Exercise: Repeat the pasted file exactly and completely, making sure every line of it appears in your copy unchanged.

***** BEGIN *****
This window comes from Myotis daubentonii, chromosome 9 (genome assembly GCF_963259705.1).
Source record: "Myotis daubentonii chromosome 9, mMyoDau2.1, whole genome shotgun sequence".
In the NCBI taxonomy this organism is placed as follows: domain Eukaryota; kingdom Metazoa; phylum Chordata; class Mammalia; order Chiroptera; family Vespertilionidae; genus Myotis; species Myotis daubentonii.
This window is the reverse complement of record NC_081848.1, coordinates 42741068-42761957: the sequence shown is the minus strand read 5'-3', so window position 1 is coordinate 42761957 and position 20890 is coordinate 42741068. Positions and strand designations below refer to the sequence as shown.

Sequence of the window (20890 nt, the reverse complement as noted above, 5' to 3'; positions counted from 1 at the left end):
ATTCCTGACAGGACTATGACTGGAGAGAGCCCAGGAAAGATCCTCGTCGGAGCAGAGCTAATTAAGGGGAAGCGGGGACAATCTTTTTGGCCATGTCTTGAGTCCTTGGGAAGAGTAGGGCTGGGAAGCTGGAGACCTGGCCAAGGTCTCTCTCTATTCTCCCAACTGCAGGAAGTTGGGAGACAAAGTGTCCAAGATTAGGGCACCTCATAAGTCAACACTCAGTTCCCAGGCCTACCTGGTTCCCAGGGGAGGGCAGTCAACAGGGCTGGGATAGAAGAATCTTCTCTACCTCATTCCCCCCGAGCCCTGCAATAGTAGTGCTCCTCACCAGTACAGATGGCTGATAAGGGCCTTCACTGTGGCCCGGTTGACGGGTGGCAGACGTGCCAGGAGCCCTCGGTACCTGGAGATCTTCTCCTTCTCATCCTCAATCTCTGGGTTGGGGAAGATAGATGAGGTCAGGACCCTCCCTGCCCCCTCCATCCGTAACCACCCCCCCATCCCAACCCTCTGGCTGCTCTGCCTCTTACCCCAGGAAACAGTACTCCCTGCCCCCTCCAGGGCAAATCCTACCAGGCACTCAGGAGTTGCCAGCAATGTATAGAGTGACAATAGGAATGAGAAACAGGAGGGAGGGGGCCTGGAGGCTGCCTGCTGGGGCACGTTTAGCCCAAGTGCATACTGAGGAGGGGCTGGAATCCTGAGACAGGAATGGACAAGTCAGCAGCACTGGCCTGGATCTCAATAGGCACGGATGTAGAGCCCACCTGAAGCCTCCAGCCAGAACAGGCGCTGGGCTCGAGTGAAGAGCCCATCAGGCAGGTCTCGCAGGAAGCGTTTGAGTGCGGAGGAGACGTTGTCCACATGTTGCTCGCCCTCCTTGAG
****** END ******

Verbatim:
This window comes from Myotis daubentonii, chromosome 9 (genome assembly GCF_963259705.1).
Source record: "Myotis daubentonii chromosome 9, mMyoDau2.1, whole genome shotgun sequence".
In the NCBI taxonomy this organism is placed as follows: domain Eukaryota; kingdom Metazoa; phylum Chordata; class Mammalia; order Chiroptera; family Vespertilionidae; genus Myotis; species Myotis daubentonii.
This window is the reverse complement of record NC_081848.1, coordinates 42741068-42761957: the sequence shown is the minus strand read 5'-3', so window position 1 is coordinate 42761957 and position 20890 is coordinate 42741068. Positions and strand designations below refer to the sequence as shown.

Sequence of the window (20890 nt, the reverse complement as noted above, 5' to 3'; positions counted from 1 at the left end):
ATTCCTGACAGGACTATGACTGGAGAGAGCCCAGGAAAGATCCTCGTCGGAGCAGAGCTAATTAAGGGGAAGCGGGGACAATCTTTTTGGCCATGTCTTGAGTCCTTGGGAAGAGTAGGGCTGGGAAGCTGGAGACCTGGCCAAGGTCTCTCTCTATTCTCCCAACTGCAGGAAGTTGGGAGACAAAGTGTCCAAGATTAGGGCACCTCATAAGTCAACACTCAGTTCCCAGGCCTACCTGGTTCCCAGGGGAGGGCAGTCAACAGGGCTGGGATAGAAGAATCTTCTCTACCTCATTCCCCCCGAGCCCTGCAATAGTAGTGCTCCTCACCAGTACAGATGGCTGATAAGGGCCTTCACTGTGGCCCGGTTGACGGGTGGCAGACGTGCCAGGAGCCCTCGGTACCTGGAGATCTTCTCCTTCTCATCCTCAATCTCTGGGTTGGGGAAGATAGATGAGGTCAGGACCCTCCCTGCCCCCTCCATCCGTAACCACCCCCCCATCCCAACCCTCTGGCTGCTCTGCCTCTTACCCCAGGAAACAGTACTCCCTGCCCCCTCCAGGGCAAATCCTACCAGGCACTCAGGAGTTGCCAGCAATGTATAGAGTGACAATAGGAATGAGAAACAGGAGGGAGGGGGCCTGGAGGCTGCCTGCTGGGGCACGTTTAGCCCAAGTGCATACTGAGGAGGGGCTGGAATCCTGAGACAGGAATGGACAAGTCAGCAGCACTGGCCTGGATCTCAATAGGCACGGATGTAGAGCCCACCTGAAGCCTCCAGCCAGAACAGGCGCTGGGCTCGAGTGAAGAGCCCATCAGGCAGGTCTCGCAGGAAGCGTTTGAGTGCGGAGGAGACGTTGTCCACATGTTGCTCGCCCTCCTTGAG